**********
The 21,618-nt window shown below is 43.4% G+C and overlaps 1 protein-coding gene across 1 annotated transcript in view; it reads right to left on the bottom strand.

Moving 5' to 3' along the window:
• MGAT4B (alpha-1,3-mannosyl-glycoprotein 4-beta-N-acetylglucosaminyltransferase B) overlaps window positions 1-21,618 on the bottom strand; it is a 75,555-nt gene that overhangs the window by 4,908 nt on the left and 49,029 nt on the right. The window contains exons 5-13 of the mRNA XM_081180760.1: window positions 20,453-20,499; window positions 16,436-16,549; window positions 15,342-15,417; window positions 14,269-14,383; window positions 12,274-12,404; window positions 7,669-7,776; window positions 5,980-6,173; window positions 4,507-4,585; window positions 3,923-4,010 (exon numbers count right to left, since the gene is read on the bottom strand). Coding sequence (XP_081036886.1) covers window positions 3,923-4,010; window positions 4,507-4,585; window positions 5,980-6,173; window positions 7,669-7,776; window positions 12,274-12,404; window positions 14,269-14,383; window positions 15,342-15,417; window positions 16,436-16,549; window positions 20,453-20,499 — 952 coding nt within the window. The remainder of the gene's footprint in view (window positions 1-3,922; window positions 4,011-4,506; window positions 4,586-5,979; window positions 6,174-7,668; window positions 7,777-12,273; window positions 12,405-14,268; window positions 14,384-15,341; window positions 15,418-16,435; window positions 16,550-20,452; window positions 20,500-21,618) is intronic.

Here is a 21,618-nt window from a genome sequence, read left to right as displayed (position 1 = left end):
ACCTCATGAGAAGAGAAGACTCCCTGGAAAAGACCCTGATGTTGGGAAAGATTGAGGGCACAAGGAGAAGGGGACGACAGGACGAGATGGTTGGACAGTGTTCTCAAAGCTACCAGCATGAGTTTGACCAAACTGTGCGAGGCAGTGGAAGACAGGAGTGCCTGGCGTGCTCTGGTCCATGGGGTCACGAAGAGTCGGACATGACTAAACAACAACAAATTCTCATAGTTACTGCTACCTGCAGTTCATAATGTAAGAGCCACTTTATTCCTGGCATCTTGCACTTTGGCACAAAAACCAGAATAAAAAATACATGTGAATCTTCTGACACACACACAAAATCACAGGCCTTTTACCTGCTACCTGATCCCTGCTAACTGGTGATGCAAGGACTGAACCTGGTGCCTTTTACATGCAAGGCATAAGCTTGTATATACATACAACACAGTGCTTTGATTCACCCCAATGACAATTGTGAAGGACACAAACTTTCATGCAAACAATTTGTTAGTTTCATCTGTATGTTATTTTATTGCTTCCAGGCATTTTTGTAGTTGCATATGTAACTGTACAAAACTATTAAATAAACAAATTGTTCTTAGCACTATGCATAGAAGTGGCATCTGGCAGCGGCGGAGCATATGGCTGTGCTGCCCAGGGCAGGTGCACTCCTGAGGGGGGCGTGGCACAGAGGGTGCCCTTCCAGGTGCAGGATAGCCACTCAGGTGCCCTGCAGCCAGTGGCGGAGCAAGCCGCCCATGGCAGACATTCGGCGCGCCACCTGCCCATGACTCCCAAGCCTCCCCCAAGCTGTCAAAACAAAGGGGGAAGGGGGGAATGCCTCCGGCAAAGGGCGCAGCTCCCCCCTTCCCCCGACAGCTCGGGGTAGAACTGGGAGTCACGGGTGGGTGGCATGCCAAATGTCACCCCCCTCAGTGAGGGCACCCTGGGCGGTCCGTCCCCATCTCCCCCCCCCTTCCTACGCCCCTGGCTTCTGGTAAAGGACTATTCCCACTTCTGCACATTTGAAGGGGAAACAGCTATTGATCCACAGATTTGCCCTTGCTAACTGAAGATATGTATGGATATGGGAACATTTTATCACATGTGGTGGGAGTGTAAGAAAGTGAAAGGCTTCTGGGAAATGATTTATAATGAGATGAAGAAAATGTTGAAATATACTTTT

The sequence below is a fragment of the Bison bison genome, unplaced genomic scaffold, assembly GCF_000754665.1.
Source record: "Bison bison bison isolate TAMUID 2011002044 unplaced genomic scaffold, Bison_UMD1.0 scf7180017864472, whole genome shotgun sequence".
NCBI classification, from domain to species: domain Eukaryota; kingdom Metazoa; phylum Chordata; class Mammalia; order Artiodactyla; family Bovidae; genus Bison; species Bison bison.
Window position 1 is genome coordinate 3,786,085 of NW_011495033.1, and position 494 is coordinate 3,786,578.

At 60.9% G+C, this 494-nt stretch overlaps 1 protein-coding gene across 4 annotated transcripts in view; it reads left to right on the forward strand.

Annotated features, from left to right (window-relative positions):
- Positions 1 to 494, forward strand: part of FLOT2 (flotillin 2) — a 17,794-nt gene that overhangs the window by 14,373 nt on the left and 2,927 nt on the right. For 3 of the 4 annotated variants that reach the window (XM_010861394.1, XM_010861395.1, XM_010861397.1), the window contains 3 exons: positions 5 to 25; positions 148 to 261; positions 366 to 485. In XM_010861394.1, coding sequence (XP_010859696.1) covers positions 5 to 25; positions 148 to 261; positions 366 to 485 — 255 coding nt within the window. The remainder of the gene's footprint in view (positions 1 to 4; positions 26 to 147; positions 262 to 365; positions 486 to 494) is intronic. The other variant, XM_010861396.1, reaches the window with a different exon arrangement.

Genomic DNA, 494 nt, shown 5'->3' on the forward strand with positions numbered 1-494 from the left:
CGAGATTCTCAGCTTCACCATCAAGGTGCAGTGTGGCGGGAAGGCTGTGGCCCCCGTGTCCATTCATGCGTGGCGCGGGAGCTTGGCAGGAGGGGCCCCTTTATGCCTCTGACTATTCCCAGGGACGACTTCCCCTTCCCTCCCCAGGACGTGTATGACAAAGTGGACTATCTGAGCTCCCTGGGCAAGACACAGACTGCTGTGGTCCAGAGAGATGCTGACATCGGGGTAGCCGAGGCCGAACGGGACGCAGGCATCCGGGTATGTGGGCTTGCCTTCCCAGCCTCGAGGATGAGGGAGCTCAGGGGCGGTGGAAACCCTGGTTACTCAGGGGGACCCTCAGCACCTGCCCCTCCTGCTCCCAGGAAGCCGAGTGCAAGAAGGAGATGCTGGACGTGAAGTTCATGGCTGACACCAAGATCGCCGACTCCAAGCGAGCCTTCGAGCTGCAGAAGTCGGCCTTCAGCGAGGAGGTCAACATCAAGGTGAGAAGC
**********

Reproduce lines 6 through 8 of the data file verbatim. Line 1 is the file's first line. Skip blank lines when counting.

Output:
The sequence below is a fragment of the Bison bison genome, unplaced genomic scaffold, assembly GCF_000754665.1.
Source record: "Bison bison bison isolate TAMUID 2011002044 unplaced genomic scaffold, Bison_UMD1.0 scf7180017864472, whole genome shotgun sequence".
NCBI classification, from domain to species: domain Eukaryota; kingdom Metazoa; phylum Chordata; class Mammalia; order Artiodactyla; family Bovidae; genus Bison; species Bison bison.